Prague in Depth: Shopping - Second Hand

Get to know the Czech retail environment

A large number of Czech clothes stores have signs featuring the English words "Second Hand."

You might assume a secondhand shop here would sell shabby, Communist-era clothing, but this isn't usually the case.

If you ever get the chance to explore the class photos of Czech who grew up in the 1980s, you'll notice that the majority of the students' T-shirts and sweatshirts feature English phrases and Western logos.

If you ever wondered where those clothes your mother donated to charity in the '70s ended up, it might have been here, a decade later.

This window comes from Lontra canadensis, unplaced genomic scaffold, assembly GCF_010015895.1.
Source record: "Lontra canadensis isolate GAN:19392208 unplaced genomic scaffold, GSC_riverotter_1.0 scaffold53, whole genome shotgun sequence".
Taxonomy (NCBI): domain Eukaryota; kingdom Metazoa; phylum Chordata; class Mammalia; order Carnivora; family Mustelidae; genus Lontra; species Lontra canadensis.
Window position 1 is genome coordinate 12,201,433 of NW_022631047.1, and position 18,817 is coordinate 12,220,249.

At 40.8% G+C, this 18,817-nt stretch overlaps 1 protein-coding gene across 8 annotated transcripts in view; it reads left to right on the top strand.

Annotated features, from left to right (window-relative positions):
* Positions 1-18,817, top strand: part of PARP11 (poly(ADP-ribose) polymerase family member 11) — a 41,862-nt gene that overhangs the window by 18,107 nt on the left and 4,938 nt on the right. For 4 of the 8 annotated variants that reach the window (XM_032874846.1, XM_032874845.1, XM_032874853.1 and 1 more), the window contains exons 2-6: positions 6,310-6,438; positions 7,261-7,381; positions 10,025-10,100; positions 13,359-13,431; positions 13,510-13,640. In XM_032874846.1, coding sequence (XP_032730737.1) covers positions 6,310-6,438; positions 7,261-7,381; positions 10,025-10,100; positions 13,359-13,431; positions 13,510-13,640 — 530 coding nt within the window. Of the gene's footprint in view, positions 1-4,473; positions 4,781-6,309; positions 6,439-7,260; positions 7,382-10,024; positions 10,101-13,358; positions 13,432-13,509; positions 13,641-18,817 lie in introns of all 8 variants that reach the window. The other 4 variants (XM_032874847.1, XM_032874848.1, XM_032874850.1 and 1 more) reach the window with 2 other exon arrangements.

Under Communism, secondhand was a necessity for families raising children. Today, however, the stores offer a wider variety of used and even new garments, and sometimes carry genuine brand names.

Western European countries such as Germany and the Netherlands have strict regulations on the production of clothing, and any irregular garments are rejected and exported to places like the Czech Republic.

It's rare to find Czech-made clothing in Czech secondhand shops.

When people have old but useable clothing they want to discard of, they often set the garments out by their rubbish bins, where those in need will find and take them. Alternatively, you can take old clothes to a dedicated Potex recycling bin.

For genuine secondhand clothing (and other items), try the Prague Thrift Store (Šumavská 29, Prague 2).

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